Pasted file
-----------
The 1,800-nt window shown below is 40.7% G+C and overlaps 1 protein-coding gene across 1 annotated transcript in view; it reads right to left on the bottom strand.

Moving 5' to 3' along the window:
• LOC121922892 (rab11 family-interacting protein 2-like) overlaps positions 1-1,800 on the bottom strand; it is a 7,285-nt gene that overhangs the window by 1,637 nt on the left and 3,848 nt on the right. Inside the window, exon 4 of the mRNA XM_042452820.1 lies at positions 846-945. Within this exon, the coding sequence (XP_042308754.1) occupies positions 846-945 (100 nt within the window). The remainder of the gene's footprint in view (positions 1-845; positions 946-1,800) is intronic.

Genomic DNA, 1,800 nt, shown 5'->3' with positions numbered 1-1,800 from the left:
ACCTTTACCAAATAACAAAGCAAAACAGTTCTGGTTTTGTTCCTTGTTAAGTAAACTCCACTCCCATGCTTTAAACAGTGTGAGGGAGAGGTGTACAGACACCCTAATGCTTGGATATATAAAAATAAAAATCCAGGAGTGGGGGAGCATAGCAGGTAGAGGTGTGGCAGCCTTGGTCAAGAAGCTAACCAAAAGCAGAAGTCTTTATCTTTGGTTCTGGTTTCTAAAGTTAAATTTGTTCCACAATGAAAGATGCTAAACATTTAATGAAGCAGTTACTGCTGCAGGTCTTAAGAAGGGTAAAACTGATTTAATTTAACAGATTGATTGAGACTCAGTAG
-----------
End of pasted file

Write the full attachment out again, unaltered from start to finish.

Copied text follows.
The 1,800-nt window shown below is 40.7% G+C and overlaps 1 protein-coding gene across 1 annotated transcript in view; it reads right to left on the bottom strand.

Moving 5' to 3' along the window:
• LOC121922892 (rab11 family-interacting protein 2-like) overlaps positions 1-1,800 on the bottom strand; it is a 7,285-nt gene that overhangs the window by 1,637 nt on the left and 3,848 nt on the right. Inside the window, exon 4 of the mRNA XM_042452820.1 lies at positions 846-945. Within this exon, the coding sequence (XP_042308754.1) occupies positions 846-945 (100 nt within the window). The remainder of the gene's footprint in view (positions 1-845; positions 946-1,800) is intronic.

Genomic DNA, 1,800 nt, shown 5'->3' with positions numbered 1-1,800 from the left:
ACCTTTACCAAATAACAAAGCAAAACAGTTCTGGTTTTGTTCCTTGTTAAGTAAACTCCACTCCCATGCTTTAAACAGTGTGAGGGAGAGGTGTACAGACACCCTAATGCTTGGATATATAAAAATAAAAATCCAGGAGTGGGGGAGCATAGCAGGTAGAGGTGTGGCAGCCTTGGTCAAGAAGCTAACCAAAAGCAGAAGTCTTTATCTTTGGTTCTGGTTTCTAAAGTTAAATTTGTTCCACAATGAAAGATGCTAAACATTTAATGAAGCAGTTACTGCTGCAGGTCTTAAGAAGGGTAAAACTGATTTAATTTAACAGATTGATTGAGACTCAGTAG